Jewish Cardiff University student told to ‘hide religion’ due to the Israel-Hamas War
One Israeli woman said she now felt ‘unsafe’ in the city
A Jewish student from Cardiff University says they were told to hide their religion due to the ongoing events in the Middle East.
The anonymous Cardiff University student, 20, said she felt scared of becoming a target of abuse.
She told the BBC that she knows a number of people who have stopped wearing their kippahs as they were concerned about being targeted. She also explained that one of her friends is “terrified to go back to campus” over fears of antisemitism.
The Union of Jewish Students advised people who were worried about being targeted, to hide signs of their faith.
Speaking to the BBC, Cardiff University emphasised that there is a zero-tolerance for anti-Semitism and Islamaphobia at the establishment.
Moran and Tova who were born in Israel said they felt let down by the Welsh Government since the Hamas attack on 7th October: “We had a meeting here, we had a representative of the British government but not Wales.”
The women also added that they felt unsafe in Cardiff and that one of their friends had been verbally abused for placing an Israeli flag on the Senedd steps.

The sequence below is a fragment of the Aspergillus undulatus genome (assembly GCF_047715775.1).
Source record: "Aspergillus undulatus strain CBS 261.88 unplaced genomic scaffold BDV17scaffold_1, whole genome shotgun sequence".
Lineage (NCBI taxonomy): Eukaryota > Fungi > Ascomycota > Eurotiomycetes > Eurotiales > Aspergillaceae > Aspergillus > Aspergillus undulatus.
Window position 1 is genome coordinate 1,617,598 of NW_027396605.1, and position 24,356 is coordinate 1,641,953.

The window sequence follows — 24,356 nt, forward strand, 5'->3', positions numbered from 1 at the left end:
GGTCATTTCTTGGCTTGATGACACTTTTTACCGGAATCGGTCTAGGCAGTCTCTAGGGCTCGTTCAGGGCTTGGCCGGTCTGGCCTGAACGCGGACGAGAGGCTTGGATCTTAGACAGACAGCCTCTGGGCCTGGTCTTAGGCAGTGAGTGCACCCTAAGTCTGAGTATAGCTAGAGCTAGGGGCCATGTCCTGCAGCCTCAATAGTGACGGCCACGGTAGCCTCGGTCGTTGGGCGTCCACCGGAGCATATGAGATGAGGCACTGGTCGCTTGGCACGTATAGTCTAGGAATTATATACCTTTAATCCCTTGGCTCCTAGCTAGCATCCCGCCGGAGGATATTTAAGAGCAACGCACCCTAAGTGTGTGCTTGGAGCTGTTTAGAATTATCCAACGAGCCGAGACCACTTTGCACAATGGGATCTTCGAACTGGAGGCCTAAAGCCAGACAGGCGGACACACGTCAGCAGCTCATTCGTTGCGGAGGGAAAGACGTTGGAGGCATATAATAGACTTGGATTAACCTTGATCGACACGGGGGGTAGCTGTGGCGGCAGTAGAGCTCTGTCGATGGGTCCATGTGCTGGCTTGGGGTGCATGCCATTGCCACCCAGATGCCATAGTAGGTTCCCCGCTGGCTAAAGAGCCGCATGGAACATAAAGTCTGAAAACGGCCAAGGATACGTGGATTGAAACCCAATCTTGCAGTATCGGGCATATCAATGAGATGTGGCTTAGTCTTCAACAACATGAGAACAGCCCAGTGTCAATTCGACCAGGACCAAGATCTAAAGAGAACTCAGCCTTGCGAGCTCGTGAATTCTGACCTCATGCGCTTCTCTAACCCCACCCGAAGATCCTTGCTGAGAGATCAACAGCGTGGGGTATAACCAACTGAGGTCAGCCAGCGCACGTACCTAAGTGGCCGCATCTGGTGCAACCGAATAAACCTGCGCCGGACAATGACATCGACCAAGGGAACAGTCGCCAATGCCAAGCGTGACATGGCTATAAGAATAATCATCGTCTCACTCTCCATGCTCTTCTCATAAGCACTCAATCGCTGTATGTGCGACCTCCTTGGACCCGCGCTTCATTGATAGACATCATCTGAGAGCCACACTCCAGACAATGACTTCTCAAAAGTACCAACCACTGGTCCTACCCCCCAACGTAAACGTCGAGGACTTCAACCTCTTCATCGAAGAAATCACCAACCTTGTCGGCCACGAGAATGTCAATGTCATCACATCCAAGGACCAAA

Alaa Khundakji, a Welsh-Palestinian woman from Cardiff has family members who have been displaced due to the bombings in Gaza. She said her community feel “dehumanised” and she is concerned about how Palestinians are being portrayed.
She further added that her children have been coming home from school in a “distressed” state.
The Welsh Government commented on the situation, saying: “The first minister has strongly condemned the appalling attacks carried out by Hamas and the horrific escalation in violence against Israel.”
“The minister for social justice has reached out to faith leaders in Wales to express her shock and condolences and is in touch with Faith Communities Forum to arrange a meeting with representatives from the Jewish community as soon as possible.”